Botched plastic surgery always hits the headlines – and rightly so. All of us should expect the highest standard of care when undergoing any kind of medical care – and plastic surgeons do need to be accountable for their actions. It’s not possible to comment historically on Ms Duvall’s journey, but sadly, for those of you seeking facial or body rejuvenation, it can be used to illustrate some pitfalls to avoid.
Putting your face (and body for that matter) into the hands of a surgeon takes a great deal of trust and should not be undertaken lightly.
I suppose the big questions in Ms Duvall’s case that need addressing are: 1. Was she pressurised into surgery over the years? 2. Was she too young at 17 to decide to enlarge her breasts? 3. Should she have been investigated for body dysmorphia syndrome?
Having spoken with Ms Duvall today on ITV’s This Morning, she is understandably angry and places a big emphasis on the financial gains certain surgeons made from her repeated surgeries. Although I am unable to comment on the specifics of her case, it would be naive to suggest that financial gains were not a big part of private practice – almost all private medical facilites are now profit making businesses. However, the majority of bone fide plastic surgeons adhere to a strict code of conduct and guidelines outlined by their professional bodies, such as EBOPRAS, BAAPS and BAPRAS, and would never place financial gain above the wellbeing of patients.
We will always be presented with a small number of patients who have inappropriate expectations, and in these cases, we must always either decline to treat or refer to a reputable psychologist for assessment.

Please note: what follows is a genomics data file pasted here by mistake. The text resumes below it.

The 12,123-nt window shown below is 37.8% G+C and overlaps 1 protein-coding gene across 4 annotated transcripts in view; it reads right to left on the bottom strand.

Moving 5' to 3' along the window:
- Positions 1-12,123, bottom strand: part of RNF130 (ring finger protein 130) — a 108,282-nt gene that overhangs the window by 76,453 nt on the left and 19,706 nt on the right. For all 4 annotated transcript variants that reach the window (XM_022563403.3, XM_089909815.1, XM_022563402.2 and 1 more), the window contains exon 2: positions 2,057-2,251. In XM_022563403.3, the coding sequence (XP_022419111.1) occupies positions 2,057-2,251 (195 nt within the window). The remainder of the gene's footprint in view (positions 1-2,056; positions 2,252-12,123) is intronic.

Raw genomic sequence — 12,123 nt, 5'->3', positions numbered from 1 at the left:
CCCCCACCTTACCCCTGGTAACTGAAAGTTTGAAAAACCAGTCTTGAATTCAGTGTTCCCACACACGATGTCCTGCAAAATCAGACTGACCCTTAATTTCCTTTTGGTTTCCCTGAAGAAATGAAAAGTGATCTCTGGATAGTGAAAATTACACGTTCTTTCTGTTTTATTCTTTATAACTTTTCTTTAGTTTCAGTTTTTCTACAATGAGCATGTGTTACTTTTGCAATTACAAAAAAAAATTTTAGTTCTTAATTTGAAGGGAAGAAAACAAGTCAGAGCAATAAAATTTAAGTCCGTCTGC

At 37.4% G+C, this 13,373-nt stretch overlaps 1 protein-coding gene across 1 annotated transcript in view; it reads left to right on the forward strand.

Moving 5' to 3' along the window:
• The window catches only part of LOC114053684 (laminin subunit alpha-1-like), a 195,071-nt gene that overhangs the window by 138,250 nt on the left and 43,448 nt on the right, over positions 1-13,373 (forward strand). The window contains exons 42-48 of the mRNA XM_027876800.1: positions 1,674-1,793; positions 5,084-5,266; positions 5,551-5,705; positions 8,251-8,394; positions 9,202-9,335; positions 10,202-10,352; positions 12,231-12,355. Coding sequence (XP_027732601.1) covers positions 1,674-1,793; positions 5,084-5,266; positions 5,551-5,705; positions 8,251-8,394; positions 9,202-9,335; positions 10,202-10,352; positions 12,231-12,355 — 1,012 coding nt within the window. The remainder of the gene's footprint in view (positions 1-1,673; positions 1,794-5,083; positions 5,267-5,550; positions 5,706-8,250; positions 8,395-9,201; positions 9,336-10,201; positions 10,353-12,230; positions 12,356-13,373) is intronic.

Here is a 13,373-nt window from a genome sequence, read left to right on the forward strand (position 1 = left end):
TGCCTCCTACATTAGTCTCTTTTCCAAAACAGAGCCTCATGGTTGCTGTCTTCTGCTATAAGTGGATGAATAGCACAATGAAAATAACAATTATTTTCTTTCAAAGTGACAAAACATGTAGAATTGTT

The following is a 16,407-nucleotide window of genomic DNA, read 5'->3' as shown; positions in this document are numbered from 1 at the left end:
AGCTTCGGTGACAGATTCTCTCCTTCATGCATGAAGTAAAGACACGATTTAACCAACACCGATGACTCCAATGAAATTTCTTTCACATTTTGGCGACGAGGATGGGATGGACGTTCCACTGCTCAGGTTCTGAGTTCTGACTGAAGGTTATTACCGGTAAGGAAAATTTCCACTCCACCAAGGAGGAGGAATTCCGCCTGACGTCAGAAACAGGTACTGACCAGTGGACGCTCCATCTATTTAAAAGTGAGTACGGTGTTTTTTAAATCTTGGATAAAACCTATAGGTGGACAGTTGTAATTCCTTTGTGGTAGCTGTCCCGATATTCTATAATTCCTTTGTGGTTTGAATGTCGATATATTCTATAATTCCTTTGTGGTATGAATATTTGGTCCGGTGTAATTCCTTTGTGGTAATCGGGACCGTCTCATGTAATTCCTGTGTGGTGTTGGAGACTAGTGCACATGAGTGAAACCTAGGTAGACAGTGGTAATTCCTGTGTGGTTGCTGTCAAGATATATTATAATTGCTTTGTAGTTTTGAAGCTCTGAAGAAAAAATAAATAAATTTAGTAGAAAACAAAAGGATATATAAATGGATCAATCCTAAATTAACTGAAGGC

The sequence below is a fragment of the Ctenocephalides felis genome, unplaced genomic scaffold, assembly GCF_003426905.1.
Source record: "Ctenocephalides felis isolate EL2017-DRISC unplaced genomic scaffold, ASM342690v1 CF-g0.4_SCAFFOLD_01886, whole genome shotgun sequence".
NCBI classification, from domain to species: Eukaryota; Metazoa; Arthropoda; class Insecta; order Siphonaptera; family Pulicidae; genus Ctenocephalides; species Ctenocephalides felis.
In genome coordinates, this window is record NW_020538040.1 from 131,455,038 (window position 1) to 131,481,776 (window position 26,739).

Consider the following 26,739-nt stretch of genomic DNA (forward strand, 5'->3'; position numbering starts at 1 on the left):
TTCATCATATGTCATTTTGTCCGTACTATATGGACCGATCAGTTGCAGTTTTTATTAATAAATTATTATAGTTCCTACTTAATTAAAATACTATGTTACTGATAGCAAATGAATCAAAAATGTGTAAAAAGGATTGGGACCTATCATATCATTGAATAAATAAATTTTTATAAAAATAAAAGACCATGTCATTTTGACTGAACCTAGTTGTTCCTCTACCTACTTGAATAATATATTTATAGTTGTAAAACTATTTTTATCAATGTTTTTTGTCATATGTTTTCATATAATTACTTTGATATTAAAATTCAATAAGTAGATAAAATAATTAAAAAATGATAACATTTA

Was she pressurised into surgery over the years? I can’t comment on this, as it’s all anecdotal…she feels she was. If this is the case then it certainly should not have happened.
Should a 17yr old have breast augmentation surgery? In my opinion yes, in some circumstances it is obvious that the breast glands are not maturing, and it is in these cases appropriate to enhance a woman’s breasts to fit her frame. My professional ethos is ‘body proportion and not disproportion’ and often politely decline to operate on women who ask for caricature-like results.
3. Should she have been investigated for body dysmorphia syndrome. Most certainly I would have raised concerns mush earlier in her journey.
To offer some balance to her case, Ms Duvall does admit that she was not truthful about her age at the time of her initial breast enlargement. Ultimately, yes, of course you must be able to trust your surgeon, but equally your surgoen needs to trust you – be honest when recording medical and surgical history and where possible allow access to your GP. After all, it’s a two way street.